Friday, December 09, 2022

Ultra-processed foods increase risk of colorectal cancer in men

Ultra-processed foods increase risk of colorectal cancer in men

A team led by researchers from Tufts University and Harvard UniversityIn both the United States, an association has been found between high consumption of ultra-processed foods and an increased risk of colorectal cancer in men.

In a study published in The BMJ, researchers found that men who ate higher rates of ultra-processed foods had a higher risk of 29% higher risk of developing colorectal cancer compared to men who consumed much smaller amounts. They did not find the same association among women.

“We started to think that colorectal cancer might be affected more by diet than other cancers,” said Lu Wang, lead author of the study and a postdoctoral fellow in the Friedman School of Nutrition Science and Policy at Tufts. Processed meats, most of which fall into the category of ultra-processed foods, are a strong risk factor for colorectal cancer. Ultra-processed foods are also high in added sugars and low in fiber, which contribute to weight gain and obesity, and obesity is an established risk factor for colorectal cancer.”

The study analyzed the responses of more than 200,000 participants – 159,907 women and 46,341 men – In three large prospective studies that evaluated dietary intake and were conducted over 25 years. Each participant received a food frequency questionnaire every four years and was asked about the frequency of consumption of about 130 food items.

For the study, participants’ ultra-processed food intake was ranked in quintiles from lowest to highest consumption. Those in the highest quintal were identified as The risk of getting colorectal cancer increases. Although a clear association was identified for men, particularly for colorectal cancer in the distal colon, the study did not find an overall higher risk for women who ate higher amounts of ultra-processed foods.

food consumption

The analyzes revealed differences in the way men and women consumed ultra-processed foods and the potential associated cancer risk. Of 206,000 participants For more than 25 years, the research team documented 1,294 cases of colorectal cancer in men and 1,922 cases in women.

The team found that the strongest association between colorectal cancer and ultra-processed foods among men was from ready-to-eat meat, poultry or fish products. ,These products include some processed meats such as sausage, bacon, ham and fish cakes., This is in line with our hypothesis,” Wang says.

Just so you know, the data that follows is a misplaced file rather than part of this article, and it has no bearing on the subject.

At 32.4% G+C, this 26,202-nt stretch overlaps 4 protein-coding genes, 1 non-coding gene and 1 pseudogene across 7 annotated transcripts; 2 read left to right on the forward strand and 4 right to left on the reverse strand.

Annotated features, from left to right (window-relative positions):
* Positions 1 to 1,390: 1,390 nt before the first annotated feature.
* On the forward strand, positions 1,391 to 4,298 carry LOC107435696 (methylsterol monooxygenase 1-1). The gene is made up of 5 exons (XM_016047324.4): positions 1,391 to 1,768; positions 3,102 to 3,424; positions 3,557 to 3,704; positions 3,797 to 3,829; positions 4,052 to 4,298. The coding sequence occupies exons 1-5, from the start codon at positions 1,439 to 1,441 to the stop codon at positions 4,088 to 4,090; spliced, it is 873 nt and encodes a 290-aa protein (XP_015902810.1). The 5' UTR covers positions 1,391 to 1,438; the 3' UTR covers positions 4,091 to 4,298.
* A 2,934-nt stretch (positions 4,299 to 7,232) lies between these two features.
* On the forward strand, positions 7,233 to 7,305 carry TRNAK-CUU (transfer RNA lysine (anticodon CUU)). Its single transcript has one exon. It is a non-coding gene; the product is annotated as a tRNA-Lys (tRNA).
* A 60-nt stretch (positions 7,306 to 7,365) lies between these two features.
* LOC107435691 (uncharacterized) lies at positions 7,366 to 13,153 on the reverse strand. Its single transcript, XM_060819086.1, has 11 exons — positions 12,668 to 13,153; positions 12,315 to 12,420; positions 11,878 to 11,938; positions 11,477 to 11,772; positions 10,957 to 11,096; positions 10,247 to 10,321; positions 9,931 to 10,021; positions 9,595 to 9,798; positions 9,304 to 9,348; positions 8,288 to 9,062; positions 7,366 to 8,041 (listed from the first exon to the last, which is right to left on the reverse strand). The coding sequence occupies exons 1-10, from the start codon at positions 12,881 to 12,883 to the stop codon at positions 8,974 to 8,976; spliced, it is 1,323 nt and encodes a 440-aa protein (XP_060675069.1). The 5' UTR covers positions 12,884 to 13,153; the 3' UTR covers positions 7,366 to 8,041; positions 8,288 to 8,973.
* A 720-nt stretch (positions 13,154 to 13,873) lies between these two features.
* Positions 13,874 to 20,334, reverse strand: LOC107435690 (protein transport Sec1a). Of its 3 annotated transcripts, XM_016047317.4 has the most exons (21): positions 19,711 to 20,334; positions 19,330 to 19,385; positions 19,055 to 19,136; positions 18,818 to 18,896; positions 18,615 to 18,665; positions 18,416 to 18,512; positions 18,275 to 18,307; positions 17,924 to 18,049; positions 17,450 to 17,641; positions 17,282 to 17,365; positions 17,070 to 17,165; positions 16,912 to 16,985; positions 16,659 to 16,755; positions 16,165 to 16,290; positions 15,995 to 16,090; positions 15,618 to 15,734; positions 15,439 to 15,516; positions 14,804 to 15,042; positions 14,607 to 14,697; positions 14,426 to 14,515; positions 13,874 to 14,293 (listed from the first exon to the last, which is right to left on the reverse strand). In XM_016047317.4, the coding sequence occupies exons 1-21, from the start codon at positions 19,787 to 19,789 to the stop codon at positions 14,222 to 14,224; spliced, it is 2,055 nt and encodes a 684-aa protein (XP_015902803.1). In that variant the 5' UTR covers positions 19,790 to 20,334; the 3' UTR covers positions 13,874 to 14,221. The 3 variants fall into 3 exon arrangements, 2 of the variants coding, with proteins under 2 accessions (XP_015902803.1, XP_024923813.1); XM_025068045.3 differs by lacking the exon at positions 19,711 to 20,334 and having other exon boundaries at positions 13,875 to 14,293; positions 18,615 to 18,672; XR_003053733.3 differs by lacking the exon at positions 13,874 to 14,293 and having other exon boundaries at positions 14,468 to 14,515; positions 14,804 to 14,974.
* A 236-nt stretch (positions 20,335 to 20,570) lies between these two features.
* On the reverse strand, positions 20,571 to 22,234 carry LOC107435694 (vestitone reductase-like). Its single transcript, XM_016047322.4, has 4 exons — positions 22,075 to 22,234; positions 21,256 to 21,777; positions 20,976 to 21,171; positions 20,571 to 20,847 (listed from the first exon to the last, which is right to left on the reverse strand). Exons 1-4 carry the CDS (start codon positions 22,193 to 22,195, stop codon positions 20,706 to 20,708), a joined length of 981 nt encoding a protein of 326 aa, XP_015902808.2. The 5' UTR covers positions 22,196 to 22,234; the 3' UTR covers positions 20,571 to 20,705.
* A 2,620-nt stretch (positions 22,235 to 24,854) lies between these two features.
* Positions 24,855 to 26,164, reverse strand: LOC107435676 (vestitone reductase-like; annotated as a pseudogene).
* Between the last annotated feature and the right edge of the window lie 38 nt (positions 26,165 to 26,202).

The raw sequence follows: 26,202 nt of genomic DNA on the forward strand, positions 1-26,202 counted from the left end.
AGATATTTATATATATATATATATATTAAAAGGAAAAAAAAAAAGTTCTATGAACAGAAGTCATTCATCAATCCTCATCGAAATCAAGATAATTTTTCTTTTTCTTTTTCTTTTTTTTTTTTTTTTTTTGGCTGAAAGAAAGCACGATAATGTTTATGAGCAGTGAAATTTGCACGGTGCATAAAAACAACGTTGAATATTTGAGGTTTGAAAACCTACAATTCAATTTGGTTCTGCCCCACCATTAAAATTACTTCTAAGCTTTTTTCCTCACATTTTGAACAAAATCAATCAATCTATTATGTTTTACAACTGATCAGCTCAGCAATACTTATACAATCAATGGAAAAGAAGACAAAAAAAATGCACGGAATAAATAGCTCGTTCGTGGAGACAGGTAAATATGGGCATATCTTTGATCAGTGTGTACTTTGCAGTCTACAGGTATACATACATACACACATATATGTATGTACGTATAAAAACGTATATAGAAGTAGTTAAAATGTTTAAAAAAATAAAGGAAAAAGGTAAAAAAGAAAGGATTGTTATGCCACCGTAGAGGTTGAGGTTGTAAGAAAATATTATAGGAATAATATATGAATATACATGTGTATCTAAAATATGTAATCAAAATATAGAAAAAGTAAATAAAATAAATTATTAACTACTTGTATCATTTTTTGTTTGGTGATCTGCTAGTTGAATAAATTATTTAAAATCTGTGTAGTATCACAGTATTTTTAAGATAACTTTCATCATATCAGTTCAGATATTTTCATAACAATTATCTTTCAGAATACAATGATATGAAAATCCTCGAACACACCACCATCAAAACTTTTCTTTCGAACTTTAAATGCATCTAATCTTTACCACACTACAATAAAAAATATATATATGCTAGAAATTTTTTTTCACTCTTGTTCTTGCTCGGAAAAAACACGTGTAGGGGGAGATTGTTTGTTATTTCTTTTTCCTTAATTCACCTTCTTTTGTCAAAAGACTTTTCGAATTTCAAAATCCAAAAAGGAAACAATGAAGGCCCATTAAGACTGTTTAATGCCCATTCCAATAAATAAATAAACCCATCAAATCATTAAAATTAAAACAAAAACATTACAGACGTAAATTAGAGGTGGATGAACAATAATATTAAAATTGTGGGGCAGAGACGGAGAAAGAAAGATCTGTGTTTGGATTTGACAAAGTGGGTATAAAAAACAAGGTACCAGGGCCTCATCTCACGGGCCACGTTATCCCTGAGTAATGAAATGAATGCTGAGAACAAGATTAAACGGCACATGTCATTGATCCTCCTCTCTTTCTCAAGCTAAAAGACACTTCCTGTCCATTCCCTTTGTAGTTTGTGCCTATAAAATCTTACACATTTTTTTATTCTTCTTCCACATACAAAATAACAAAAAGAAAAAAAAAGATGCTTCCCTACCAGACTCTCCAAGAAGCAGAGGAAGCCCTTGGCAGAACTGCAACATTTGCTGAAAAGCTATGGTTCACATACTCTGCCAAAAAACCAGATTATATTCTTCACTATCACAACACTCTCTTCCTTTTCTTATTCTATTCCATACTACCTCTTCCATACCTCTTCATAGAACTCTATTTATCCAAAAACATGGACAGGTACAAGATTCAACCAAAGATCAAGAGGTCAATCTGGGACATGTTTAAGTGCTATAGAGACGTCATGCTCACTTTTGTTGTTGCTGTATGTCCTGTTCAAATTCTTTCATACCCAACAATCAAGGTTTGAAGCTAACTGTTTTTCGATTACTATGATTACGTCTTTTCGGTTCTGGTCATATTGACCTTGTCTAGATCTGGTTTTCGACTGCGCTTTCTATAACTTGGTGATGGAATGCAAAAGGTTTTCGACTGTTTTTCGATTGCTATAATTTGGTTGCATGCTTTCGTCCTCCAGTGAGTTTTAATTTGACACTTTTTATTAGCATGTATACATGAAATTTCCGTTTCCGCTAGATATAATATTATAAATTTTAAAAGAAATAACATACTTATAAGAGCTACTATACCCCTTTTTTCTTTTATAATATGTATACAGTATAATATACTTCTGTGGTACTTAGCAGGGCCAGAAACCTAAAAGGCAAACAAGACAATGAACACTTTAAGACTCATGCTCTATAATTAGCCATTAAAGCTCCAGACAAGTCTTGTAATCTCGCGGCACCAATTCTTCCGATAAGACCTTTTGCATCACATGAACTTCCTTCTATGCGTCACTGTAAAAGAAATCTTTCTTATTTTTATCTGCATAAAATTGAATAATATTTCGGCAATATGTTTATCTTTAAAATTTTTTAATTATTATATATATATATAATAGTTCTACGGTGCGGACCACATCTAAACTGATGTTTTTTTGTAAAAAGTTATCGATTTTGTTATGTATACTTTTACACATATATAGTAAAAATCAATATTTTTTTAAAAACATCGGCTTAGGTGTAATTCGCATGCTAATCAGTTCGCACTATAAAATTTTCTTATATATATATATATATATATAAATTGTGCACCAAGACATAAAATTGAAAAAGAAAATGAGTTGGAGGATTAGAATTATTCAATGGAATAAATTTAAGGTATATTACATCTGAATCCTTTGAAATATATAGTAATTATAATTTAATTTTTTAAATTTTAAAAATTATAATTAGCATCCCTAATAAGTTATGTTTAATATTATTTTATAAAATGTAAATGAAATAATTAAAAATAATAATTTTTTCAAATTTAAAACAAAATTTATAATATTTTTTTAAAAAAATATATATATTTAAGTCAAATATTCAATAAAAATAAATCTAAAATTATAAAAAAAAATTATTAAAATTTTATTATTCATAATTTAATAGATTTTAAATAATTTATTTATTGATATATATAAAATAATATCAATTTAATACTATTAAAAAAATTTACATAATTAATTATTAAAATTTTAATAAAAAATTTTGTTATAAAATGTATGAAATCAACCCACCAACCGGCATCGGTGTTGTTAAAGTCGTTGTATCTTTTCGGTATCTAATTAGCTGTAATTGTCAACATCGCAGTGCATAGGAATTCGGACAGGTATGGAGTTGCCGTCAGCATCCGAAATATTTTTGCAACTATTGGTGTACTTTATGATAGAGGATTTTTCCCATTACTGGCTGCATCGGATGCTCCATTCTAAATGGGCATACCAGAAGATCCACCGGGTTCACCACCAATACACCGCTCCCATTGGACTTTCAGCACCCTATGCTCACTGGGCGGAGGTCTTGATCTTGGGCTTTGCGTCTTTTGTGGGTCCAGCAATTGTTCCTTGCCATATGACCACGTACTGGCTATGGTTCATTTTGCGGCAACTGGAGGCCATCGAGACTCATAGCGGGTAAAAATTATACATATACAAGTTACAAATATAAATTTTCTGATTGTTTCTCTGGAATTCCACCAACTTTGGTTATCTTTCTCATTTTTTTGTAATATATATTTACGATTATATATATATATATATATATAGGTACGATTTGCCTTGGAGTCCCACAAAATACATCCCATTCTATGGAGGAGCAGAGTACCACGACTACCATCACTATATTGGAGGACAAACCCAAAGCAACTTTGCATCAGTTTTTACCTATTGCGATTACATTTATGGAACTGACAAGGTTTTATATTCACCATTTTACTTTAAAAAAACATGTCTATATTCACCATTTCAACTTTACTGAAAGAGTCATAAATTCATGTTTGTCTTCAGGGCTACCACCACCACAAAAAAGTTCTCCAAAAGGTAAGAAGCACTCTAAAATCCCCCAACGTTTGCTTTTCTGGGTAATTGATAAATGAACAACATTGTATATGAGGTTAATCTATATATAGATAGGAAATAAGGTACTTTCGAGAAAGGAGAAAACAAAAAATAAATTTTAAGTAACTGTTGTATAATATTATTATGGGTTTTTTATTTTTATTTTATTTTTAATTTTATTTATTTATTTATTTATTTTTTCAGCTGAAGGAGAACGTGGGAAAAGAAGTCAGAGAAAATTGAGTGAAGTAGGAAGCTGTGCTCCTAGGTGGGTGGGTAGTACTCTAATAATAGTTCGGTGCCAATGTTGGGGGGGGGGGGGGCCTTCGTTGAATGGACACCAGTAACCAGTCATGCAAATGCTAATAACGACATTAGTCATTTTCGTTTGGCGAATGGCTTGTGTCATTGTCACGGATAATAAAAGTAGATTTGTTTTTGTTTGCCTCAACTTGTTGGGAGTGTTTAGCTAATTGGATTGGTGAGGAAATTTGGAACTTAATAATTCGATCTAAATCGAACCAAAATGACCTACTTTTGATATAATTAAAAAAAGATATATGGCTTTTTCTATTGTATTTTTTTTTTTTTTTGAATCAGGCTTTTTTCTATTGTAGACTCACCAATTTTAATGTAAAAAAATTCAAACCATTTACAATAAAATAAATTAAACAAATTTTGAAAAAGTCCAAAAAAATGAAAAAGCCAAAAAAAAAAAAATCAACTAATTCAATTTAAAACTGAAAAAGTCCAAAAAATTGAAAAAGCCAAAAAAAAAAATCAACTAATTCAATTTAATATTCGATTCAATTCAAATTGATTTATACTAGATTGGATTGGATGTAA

The team also found that higher consumption of sugar-sweetened beverages, such as soft drinks, fruit-based drinks, and milk-based sugar-sweetened drinks, is associated with higher risk of colorectal cancer among men.

However, not all highly-processed foods are equally harmful when it comes to colorectal cancer risk. “We found an inverse association between high-processed dairy foods, such as yogurt, and the risk of colorectal cancer in women,” says co-authors. Fang Fang Zhangcancer epidemiologist and interim chair of the Friedman School’s Department of Nutrition Epidemiology and Data Science.

In general, there was no association between the consumption of ultra-processed foods and the risk of colorectal cancer in women. It is possible that the composition of highly-processed foods consumed by women differs from that of men. ,Foods like yogurt can counteract the potentially harmful effects. other types of ultra-processed foods in women,” Zhang says.

mingyang songStudy co-author and associate professor of clinical epidemiology and nutrition at the Harvard T.H. Chan School of Public Health, comments that “further research will be needed to determine whether there is a true gender difference in the associations, OR whether there are null findings. The women in this study were only by chance or by any other uncontrolled confounding in the women that undermined the association.”

Changes in the intestinal microbiota

Possible role of food additives in altering the gut microbiota, promoting inflammation and contaminants that build up during Food Processing Or those that escape from its packaging may favor the development of cancer, Zhang explains.

at the rate of over 90% tracking In each of the three studies, the research team had too much data to process and review.

“Cancer takes years or even decades to develop, and from our epidemiological studies, we have shown a potential latency effect: it takes years to see the effect of a certain exposure on cancer risk —song alert, Because of this lengthy process, it is important to have long-term exposure data for better assessment. cancer risk,

healthy meal

Wang and Zhang previously published a study that identified a trend of increased consumption of ultra-processed foods in children and adolescents. America. Both studies underscore the idea that many different groups of people may rely on ultra-processed foods in their daily diets.

“The reliance on these foods may be due to factors such as food accessibility and convenience,” says Zhang, a fellow at Tufts Institute for Global Obesity Research. chemical processing Can help extend the shelf life of food, but many processed foods are less healthy than unprocessed options. We need to make consumers aware of the risks associated with consuming unhealthy foods in moderation and instead make it easier for them to make healthy choices.

“Long-term change will require a multi-stage approach,” he acknowledges. Researchers continue to investigate whether policies related to nutrition, dietary recommendations And changes in recipes and formulas, along with other healthy lifestyle habits, can improve overall health and reduce the burden of cancer. It will be important for us to continue to study the relationship between cancer and diet, as well as possible interventions to improve outcomes.”

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